The California Chess Reporter

(Volume IX Number 5-6, January-February 1960)


by Fritz Leiber

The knight is an enchanted and bedeviled piece, a cripple with magic powers.

For him time and space are as jumbled and folded as in the weirdest science-fiction story. Yet - study this strange continuum around the knight, learn its non-Euclidean geometry, and he will work more powerfully for you; his perversity be less apt to thwart you.

For the knight, near is far and far is near.

The next square to the knight is three moves away for him. It takes him that many moves to reach the next square in a rank or file and he must back about like a crab to do it.

Yet he can reach the third square on the diagonal in only two leaps.

But the second square on the diagonal! - that is the knight's poison square, four whole moves away. For the seasoned player the poison squares around the knight glow with a sickly luminescence; the enemy king and queen love to poise there. By some strange warp age of chessboard space the fourth, fifth, and sixth squares on the diagonal are each the same distance away for knight as the poison square - four moves. (Incidentally, a jump of two squares on the diagonal was the move of the ancient bishop, as if he had been created to compensate for this chink in the knight's armor.)

The knight's crooked-seeming move has been described in many ways. Perhaps it is simplest to say he moves two squares - but shorter than the two-square move of the bishop and longer than the two-square move of the rook; anglewise he splits their moves. Or, he moves to all squares two squares away that a queen can't move to.

The longest possible journey a knight can make on the chessboard with wasting moves is from corner to opposite corner - six moves. Any other chessboard journey he can make in five moves or less.

The corners of the board are poison for knights, though. No piece loses as much power in a corner as a knight does - 75 per cent. In the center he has eight moves, in the corner only two. By comparison a king in the corner declines in power by 63 per cent, a bishop by 46 per cent, a queen by 21 per cent, a rook not at all.

Time presses down on the knight more than on any of the other pieces. He cannot lose a move or make a true waiting move - that is, he cannot make a move and still threaten the same square. Each move he must change the color of his square - and the color (the opposite) of the square he threatens; no matter how he tries he can never escape this enforced alternation.

Other weird rhythms spring from this one, maintaining their sorcerous-seeming hold on the knight. Let's trace the minimum number of moves it takes the King's Knight to reach the squares on his file:

King's Knight's second: 3 moves.
King's Knight's third: 2 moves.
King's Knight's fourth: 3 moves.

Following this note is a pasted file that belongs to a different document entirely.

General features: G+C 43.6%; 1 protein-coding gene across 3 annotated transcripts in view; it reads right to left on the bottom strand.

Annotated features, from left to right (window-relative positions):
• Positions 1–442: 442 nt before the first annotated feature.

King's Knight's fifth: 2 moves.
King's Knight's sixth: 3 moves.
Only now does the 3-2 rhythm break down:
King's Knight's seventh: 4 moves.
King's Knight's eighth: 5 moves.

Eerie symmetries spring from the Knight's move, forming diamond patterns in the chessboard space around him. The four adjacent squares (three moves away from him - remember?) form the smallest diamond - call it a three-move diamond. The four adjacent squares on the diagonals, each two moves away for the knight, are the midpoints of the sides of a two-move diamond... and on each side of this diamond is based another two-move diamond... try it and see. The fifth squares away from the knight on rank and file are the apexes of a three-move diamond though we would have to enlarge the board to see all of it. Still further off are four and five move diamonds - truly, a strange business.

The number of routes available to the knight in making the same journey are another matter for wonder. For instance, there is only one route available to the King's Knight making a two-move journey from his original square to King's Fifth - or a three-move journey to Queen's Seventh; in these cases the knight moves in a straight line and there is only one of those between two points. A knight journeying three squares away on the diagonal or four squares away on a rank of file has only two alternative routes open to it. But a knight starting the three-move journey to the adjacent square in rank or file has in each case twelve routes it can choose from, while it has fifty-four ways of reaching each "poison square" two squares away on the diagonal!

No wonder the knight's move has fascinated mathematicians! No wonder puzzle artists have delighted in the Knight's Tour (whereby he visits each of the 64 squares of the chessboard in turn without ever visiting one twice) and in creating new forms of the tour, giving them such fantastic names as the Woven Spiral, the Four Stars, the Red Cross and the Toastrack!

No wonder some of us, temporarily exasperated by the knight's perversity; have cried out that only the deep Dostoyevskian mind of an Alekhine or Tchigorin can truly tame the devilish powers of the horse-headed piece!

Yet - know the knight's topsy-turvy chessboard space-time and he fights more resourcefully for you.

But no one can know all his secrets.

An odd piece, the knight, to the very end. It is at least an arguable exaggeration to say that half the magic of chess comes from the knight alone.

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